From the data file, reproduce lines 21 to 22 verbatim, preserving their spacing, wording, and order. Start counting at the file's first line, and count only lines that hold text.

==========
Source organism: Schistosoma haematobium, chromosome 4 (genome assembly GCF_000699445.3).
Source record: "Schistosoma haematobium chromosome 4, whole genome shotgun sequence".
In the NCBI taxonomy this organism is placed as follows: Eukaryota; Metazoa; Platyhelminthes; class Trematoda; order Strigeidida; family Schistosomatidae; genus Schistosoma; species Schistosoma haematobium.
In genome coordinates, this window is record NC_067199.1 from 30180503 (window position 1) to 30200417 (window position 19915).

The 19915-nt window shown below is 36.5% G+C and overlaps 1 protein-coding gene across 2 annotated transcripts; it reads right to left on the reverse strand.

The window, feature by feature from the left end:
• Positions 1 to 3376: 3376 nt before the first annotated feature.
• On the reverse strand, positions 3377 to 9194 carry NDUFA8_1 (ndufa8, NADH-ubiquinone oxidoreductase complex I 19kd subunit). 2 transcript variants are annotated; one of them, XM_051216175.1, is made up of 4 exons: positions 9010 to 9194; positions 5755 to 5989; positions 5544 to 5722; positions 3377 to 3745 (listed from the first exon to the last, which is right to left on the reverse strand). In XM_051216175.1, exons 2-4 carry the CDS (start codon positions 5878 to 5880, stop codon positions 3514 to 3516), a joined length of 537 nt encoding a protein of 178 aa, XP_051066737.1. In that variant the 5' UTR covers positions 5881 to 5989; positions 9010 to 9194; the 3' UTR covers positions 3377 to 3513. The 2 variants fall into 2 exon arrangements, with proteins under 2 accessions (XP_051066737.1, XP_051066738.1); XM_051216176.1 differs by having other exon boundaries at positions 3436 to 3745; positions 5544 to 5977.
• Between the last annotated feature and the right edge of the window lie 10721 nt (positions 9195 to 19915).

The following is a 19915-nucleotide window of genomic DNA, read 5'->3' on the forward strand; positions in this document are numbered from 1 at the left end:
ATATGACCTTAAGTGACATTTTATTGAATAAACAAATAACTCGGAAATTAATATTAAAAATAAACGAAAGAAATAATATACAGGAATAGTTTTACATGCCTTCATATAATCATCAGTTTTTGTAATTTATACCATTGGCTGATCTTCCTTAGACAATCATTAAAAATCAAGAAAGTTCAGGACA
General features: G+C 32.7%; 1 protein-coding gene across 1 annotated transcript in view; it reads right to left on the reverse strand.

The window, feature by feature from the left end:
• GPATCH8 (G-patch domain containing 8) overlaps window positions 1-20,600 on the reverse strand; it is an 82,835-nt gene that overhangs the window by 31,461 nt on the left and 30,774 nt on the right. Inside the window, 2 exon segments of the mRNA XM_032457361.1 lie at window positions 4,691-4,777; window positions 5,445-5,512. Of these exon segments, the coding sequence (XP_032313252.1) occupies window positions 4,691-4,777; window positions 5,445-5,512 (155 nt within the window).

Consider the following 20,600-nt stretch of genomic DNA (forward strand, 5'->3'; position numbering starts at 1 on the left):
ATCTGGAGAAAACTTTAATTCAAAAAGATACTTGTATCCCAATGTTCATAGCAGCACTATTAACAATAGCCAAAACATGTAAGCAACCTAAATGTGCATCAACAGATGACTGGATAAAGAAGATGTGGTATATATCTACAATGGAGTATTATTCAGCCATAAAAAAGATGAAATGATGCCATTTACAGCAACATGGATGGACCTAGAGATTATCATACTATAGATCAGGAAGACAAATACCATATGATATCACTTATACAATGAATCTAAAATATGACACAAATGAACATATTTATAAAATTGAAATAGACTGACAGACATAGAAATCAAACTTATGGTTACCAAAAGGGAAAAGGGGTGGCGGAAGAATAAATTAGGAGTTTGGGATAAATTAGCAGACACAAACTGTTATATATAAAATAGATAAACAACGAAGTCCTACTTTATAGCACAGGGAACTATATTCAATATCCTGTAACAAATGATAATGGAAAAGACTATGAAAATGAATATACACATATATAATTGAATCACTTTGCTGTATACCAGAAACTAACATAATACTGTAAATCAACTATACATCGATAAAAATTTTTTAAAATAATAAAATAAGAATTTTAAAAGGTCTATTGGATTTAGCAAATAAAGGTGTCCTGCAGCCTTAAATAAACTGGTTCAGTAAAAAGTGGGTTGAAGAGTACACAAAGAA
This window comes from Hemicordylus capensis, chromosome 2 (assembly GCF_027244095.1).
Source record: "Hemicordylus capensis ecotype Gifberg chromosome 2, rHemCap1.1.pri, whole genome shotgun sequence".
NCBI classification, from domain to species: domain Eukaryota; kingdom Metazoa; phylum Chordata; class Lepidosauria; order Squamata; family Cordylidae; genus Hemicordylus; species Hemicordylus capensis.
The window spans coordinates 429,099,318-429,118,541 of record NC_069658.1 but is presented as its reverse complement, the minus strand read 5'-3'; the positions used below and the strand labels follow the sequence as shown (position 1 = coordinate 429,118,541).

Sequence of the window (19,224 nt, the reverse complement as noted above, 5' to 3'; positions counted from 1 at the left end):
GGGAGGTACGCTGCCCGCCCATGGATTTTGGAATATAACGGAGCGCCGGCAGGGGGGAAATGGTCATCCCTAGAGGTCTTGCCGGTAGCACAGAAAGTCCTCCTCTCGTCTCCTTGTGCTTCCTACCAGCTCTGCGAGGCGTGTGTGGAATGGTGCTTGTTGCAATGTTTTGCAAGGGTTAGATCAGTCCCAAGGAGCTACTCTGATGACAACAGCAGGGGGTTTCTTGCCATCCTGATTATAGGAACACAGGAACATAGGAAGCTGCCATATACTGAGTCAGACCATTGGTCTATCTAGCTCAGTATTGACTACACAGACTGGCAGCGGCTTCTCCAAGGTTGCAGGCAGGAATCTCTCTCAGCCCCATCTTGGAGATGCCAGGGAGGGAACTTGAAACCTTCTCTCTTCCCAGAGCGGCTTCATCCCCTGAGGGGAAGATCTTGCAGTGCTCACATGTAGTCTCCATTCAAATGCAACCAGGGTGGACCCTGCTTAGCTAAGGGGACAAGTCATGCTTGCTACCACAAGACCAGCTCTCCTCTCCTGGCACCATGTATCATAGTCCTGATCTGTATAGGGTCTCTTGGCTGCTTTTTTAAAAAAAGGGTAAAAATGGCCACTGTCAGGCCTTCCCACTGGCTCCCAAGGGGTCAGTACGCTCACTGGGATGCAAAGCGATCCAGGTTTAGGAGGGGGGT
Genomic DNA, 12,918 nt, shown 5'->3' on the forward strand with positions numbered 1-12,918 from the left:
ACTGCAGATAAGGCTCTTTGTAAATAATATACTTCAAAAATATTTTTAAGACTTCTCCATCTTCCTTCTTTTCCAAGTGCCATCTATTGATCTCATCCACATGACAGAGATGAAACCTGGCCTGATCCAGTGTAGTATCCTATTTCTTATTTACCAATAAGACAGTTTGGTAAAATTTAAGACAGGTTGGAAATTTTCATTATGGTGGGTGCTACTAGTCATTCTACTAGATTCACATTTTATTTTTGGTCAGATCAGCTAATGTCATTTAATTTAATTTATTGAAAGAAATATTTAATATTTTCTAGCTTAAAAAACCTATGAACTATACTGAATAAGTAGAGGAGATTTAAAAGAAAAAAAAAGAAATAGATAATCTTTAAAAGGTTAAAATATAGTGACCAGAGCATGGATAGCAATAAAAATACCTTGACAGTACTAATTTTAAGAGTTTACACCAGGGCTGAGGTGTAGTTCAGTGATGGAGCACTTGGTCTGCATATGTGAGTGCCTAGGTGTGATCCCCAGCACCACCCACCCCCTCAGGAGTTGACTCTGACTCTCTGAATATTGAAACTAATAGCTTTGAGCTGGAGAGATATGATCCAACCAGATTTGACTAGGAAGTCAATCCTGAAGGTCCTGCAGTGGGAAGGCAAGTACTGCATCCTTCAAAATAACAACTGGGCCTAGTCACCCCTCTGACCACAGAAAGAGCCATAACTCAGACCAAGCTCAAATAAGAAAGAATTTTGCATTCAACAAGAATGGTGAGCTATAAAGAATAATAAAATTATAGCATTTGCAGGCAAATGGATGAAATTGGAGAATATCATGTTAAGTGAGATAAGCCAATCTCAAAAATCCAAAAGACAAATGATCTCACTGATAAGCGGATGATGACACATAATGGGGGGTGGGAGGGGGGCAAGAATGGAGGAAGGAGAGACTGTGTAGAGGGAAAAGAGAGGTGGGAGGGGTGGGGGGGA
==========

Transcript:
Sequence of the window (19,224 nt, the reverse complement as noted above, 5' to 3'; positions counted from 1 at the left end):
GGGAGGTACGCTGCCCGCCCATGGATTTTGGAATATAACGGAGCGCCGGCAGGGGGGAAATGGTCATCCCTAGAGGTCTTGCCGGTAGCACAGAAAGTCCTCCTCTCGTCTCCTTGTGCTTCCTACCAGCTCTGCGAGGCGTGTGTGGAATGGTGCTTGTTGCAATGTTTTGCAAGGGTTAGATCAGTCCCAAGGAGCTACTCTGATGACAACAGCAGGGGGTTTCTTGCCATCCTGATTATAGGAACACAGGAACATAGGAAGCTGCCATATACTGAGTCAGACCATTGGTCTATCTAGCTCAGTATTGACTACACAGACTGGCAGCGGCTTCTCCAAGGTTGCAGGCAGGAATCTCTCTCAGCCCCATCTTGGAGATGCCAGGGAGGGAACTTGAAACCTTCTCTCTTCCCAGAGCGGCTTCATCCCCTGAGGGGAAGATCTTGCAGTGCTCACATGTAGTCTCCATTCAAATGCAACCAGGGTGGACCCTGCTTAGCTAAGGGGACAAGTCATGCTTGCTACCACAAGACCAGCTCTCCTCTCCTGGCACCATGTATCATAGTCCTGATCTGTATAGGGTCTCTTGGCTGCTTTTTTAAAAAAAGGGTAAAAATGGCCACTGTCAGGCCTTCCCACTGGCTCCCAAGGGGTCAGTACGCTCACTGGGATGCAAAGCGATCCAGGTTTAGGAGGGGGGT